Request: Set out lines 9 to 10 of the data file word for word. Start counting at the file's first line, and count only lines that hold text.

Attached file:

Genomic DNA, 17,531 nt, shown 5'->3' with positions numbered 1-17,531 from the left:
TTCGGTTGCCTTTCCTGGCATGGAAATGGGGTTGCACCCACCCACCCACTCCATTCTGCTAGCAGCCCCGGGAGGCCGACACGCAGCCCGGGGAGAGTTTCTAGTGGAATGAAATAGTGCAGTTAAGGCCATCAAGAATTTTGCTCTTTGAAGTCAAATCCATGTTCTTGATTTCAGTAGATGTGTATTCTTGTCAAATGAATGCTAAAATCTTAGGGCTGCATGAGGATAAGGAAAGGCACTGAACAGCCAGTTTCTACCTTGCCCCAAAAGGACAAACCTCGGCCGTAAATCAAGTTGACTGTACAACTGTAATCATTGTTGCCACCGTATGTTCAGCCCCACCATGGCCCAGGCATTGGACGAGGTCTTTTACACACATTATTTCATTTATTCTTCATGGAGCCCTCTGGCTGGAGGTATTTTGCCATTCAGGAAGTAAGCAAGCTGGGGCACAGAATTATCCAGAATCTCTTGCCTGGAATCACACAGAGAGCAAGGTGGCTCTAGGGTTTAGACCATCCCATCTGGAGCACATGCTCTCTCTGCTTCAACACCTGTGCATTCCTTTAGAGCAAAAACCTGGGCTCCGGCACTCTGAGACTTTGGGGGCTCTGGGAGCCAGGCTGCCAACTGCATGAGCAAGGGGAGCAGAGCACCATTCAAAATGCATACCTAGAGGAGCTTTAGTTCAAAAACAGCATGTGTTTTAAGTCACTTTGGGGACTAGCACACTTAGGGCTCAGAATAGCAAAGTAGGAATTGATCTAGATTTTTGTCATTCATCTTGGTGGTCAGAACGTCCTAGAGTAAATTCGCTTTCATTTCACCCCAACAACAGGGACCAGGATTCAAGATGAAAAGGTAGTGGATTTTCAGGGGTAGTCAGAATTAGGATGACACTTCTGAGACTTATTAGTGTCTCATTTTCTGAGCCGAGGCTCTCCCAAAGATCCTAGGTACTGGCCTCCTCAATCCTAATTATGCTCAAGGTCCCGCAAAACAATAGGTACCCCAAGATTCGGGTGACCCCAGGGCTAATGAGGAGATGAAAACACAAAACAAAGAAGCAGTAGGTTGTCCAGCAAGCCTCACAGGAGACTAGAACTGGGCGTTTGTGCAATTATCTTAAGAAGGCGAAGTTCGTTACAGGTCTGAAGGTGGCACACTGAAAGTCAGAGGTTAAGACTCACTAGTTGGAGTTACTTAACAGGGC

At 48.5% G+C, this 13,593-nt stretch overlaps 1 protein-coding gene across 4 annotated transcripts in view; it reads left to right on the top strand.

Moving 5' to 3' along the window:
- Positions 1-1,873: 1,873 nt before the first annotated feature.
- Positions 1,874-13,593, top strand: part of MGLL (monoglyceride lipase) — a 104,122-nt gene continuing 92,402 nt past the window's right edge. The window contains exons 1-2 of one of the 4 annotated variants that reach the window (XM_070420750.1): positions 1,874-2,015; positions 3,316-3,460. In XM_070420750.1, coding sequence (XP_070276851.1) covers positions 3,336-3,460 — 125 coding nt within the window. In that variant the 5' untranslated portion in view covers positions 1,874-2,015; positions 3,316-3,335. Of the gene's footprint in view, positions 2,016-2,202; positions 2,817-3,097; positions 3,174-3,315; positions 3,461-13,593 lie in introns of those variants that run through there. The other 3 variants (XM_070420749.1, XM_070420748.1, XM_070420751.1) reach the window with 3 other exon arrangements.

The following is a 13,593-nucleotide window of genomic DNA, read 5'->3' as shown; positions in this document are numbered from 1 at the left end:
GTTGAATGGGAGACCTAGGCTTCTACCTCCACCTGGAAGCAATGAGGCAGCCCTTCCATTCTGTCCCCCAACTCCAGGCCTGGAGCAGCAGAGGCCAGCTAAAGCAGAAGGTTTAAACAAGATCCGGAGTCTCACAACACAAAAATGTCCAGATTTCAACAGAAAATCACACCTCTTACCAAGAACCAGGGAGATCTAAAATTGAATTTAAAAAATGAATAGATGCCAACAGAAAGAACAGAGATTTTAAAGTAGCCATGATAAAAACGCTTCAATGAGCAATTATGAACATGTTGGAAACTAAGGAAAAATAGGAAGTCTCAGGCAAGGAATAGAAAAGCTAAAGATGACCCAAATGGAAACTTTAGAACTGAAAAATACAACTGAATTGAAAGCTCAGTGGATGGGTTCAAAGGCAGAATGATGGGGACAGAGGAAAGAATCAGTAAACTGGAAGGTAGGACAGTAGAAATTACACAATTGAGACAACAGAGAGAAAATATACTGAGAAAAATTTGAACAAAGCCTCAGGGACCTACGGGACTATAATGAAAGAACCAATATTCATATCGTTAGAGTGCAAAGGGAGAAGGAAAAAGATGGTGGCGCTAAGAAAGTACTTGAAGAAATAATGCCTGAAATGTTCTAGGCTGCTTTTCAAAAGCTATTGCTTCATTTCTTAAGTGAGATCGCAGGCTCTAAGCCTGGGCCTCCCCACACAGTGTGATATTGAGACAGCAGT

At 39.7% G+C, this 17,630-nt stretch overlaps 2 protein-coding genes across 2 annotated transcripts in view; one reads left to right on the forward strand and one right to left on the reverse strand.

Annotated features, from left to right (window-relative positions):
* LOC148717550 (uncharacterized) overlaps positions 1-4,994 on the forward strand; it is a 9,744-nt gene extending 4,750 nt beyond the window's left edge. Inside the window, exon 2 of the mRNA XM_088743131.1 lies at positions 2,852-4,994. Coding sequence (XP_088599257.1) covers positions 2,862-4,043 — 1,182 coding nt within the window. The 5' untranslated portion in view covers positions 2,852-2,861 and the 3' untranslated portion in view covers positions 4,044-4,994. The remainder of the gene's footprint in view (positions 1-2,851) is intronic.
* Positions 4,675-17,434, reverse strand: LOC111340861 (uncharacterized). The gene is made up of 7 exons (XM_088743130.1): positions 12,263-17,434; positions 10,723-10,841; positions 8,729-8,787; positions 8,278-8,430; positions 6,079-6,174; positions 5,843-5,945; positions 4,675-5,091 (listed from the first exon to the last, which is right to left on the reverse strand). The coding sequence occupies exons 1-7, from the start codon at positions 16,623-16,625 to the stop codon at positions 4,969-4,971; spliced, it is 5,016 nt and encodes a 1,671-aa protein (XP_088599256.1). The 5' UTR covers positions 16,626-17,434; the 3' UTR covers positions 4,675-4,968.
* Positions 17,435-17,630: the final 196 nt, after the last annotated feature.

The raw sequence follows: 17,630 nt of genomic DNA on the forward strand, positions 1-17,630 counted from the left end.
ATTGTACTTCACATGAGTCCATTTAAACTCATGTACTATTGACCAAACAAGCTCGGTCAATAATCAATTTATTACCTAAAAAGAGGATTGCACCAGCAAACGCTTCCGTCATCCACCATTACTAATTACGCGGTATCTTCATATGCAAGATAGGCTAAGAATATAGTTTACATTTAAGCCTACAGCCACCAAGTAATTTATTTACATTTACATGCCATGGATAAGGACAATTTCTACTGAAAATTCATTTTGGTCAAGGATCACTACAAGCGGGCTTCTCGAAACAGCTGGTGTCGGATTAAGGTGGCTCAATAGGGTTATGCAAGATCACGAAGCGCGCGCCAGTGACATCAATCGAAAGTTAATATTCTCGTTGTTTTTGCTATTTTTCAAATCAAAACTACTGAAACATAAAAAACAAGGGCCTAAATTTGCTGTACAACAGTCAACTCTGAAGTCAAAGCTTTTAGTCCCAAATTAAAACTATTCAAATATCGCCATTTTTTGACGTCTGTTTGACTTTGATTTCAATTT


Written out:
At 39.7% G+C, this 17,630-nt stretch overlaps 2 protein-coding genes across 2 annotated transcripts in view; one reads left to right on the forward strand and one right to left on the reverse strand.

Annotated features, from left to right (window-relative positions):